W. E. B. Du Bois  

From The Art and Popular Culture Encyclopedia

(Redirected from W.E.B. Du Bois)
Jump to: navigation, search

"It must be remembered that the white group of laborers, while they received a low wage, were compensated in part by a sort of public and psychological wage. They were given public deference and titles of courtesy because they were white. They were admitted freely with all classes of white people to public functions, public parks, and the best schools. The police were drawn from their ranks, and the courts, dependent upon their votes, treated them with such leniency as to encourage lawlessness. Their vote selected public officials, and while this had small effect upon the economic situation, it had great effect upon their personal treatment and the deference shown them. White schoolhouses were the best in the community, and conspicuously placed, and they cost anywhere from twice to ten times as much per capita as the colored schools. The newspapers specialized on news that flattered the poor whites and almost utterly ignored the Negro except in crime and ridicule."--Black Reconstruction in America (1935) by W. E. B. Du Bois

Related e

Wikipedia
Wiktionary
Shop


Featured:

Kunstformen der Natur (1904) by Ernst Haeckel
Enlarge
Kunstformen der Natur (1904) by Ernst Haeckel

William Edward Burghardt Du Bois February 23, 1868 – August 27, 1963) was a black civil rights activist, leader, Pan-Africanist, sociologist, educator, historian, writer, editor, poet, and scholar. He became a naturalized citizen of Ghana in 1963 at the age of 95.

David Levering Lewis, a biographer, wrote, "In the course of his long, turbulent career, W. E. B. Du Bois attempted virtually every possible solution to the problem of twentieth-century racismscholarship, propaganda, integration, national self-determination, human rights, cultural and economic separatism, politics, international communism, expatriation, third world solidarity."

Works published

Du Bois wrote and published over 4,000 articles, essays and books over the course of the 95-year life. Most of these are out of print and hard to find even in their original publications. No edition of his complete works has yet been published. In 1977, Paul G. Partington published a bibliography of Du Bois' published works, titled W. E. B. Du Bois: A Bibliography of His Published Writings. (Whittier, CA: c.1977, 1979 (rev. ed.)) (privately published). ISBN: 0960253815. A supplement was published in 1984, titled W. E. B. Du Bois: A Bibliography of His Published Writings—Supplement. (Whittier, CA: c. 1984). 20pages. The supplement represented Partington's research in the Du Bois' papers owned by the University of Massachusetts Amherst.

Books

  • Black Reconstruction in America, 1860-1880 by W. E. Burghardt Du Bois, with introduction by Du Bois biographer David Levering Lewis. 768 pages. (Free Press: 1995 reissued from 1935 original) ISBN 0684856573. This is the longest work by Du Bois.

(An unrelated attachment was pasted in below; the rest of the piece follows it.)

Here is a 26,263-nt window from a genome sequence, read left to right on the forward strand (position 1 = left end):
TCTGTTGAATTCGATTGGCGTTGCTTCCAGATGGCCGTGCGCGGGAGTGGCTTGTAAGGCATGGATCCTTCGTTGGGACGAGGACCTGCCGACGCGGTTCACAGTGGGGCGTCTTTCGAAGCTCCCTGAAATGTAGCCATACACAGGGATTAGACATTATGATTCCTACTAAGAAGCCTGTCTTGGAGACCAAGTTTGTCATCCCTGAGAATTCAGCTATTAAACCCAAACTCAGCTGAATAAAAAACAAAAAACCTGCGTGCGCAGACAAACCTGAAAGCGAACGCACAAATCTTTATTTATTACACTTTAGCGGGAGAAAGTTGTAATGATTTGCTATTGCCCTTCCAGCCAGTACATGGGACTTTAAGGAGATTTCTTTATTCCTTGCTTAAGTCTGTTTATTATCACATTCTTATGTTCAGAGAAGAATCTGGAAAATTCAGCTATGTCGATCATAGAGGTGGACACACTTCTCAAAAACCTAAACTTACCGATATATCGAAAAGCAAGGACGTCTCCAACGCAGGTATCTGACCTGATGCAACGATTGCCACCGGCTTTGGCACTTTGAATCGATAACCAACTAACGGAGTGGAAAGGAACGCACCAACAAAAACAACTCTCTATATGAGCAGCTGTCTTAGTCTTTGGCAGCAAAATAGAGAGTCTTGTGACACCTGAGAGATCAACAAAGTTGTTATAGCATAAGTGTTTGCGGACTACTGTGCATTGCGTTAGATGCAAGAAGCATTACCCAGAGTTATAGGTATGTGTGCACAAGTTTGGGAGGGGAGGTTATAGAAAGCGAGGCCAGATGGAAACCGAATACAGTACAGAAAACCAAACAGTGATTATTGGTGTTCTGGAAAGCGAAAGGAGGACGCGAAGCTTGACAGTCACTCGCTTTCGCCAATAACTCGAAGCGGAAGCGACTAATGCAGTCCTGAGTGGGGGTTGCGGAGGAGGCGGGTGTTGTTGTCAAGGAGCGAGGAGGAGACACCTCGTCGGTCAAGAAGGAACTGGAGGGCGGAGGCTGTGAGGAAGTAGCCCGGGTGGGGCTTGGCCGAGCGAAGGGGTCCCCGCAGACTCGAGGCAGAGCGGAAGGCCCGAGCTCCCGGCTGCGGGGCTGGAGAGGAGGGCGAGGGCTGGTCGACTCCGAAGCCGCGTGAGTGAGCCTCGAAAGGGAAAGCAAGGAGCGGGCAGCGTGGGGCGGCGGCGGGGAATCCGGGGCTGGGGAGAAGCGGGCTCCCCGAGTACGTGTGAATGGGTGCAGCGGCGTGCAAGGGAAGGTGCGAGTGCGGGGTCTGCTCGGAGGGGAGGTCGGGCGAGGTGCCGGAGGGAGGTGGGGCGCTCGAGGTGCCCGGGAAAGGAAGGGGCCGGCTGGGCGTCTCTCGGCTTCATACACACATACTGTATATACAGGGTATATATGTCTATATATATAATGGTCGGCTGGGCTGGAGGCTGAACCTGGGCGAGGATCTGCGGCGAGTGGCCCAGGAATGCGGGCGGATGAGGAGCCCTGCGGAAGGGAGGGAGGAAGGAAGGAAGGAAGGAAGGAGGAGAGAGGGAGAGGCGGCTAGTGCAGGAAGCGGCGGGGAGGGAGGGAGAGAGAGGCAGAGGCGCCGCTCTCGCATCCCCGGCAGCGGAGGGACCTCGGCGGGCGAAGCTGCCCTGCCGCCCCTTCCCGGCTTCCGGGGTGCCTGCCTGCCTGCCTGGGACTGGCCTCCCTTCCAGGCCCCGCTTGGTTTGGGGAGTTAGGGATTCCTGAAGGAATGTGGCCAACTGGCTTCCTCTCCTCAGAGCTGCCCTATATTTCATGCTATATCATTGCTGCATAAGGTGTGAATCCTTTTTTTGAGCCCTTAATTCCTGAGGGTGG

• The Suppression of the African Slave Trade to the United States of America: 1638–1870 PhD dissertation, 1896, (Harvard Historical Studies, Longmans, Green, and Co.: New York) Full Text]
  • The Study of the Negro Problems (1898)
  • The Philadelphia Negro (1899)
  • The Negro in Business (1899)
  • The Evolution of Negro Leadership. The Dial, 31 (July 16, 1901).
  • The Talented Tenth, second chapter of The Negro Problem, a collection of articles by African Americans (September 1903).
  • Voice of the Negro II (September 1905)
  • John Brown: A Biography (1909)
  • Efforts for Social Betterment among Negro Americans (1909)
  • Atlanta University's Studies of the Negro Problem (1897-1910)
  • The Quest of the Silver Fleece 1911
  • The Negro (1915)
  • Darkwater (1920)
  • The Gift of Black Folk (1924)
  • Dark Princess: A Romance (1928)
  • Africa, its Geography, People and Products (1930)
  • Africa: Its Place in Modern History (1930)
  • Black Reconstruction: An Essay toward a History of the Part which Black Folk Played in the Attempt to Reconstruct Democracy in America, 1860-1880 (1935)
  • What the Negro has Done for the United States and Texas (1936)
  • Black Folk, Then and Now (1939)
  • Dusk of Dawn: An Essay Toward an Autobiography of a Race Concept (1940)
  • Color and Democracy: Colonies and Peace (1945)
  • The Encyclopedia of the Negro (1946)
  • The World and Africa (1946)
  • Peace is Dangerous (1951)
  • I take my stand for Peace (1951)
  • In Battle for Peace (1952)
  • The Black Flame: A Trilogy
  • The Ordeal of Mansart (1957)
  • Mansart Builds a School (1959)
  • Africa in Battle Against Colonialism, Racialism, Imperialism (1960)
  • Worlds of Color (1961)
  • An ABC of Color: Selections from Over a Half Century of the Writings of W. E. B. Du Bois (1963)
  • The World and Africa, An Inquiry into the Part Which Africa has Played in World History (1965)
  • The Autobiography of W. E. Burghardt Du Bois (International publishers, 1968)





Unless indicated otherwise, the text in this article is either based on Wikipedia article "W. E. B. Du Bois" or another language Wikipedia page thereof used under the terms of the GNU Free Documentation License; or on original research by Jahsonic and friends. See Art and Popular Culture's copyright notice.

Personal tools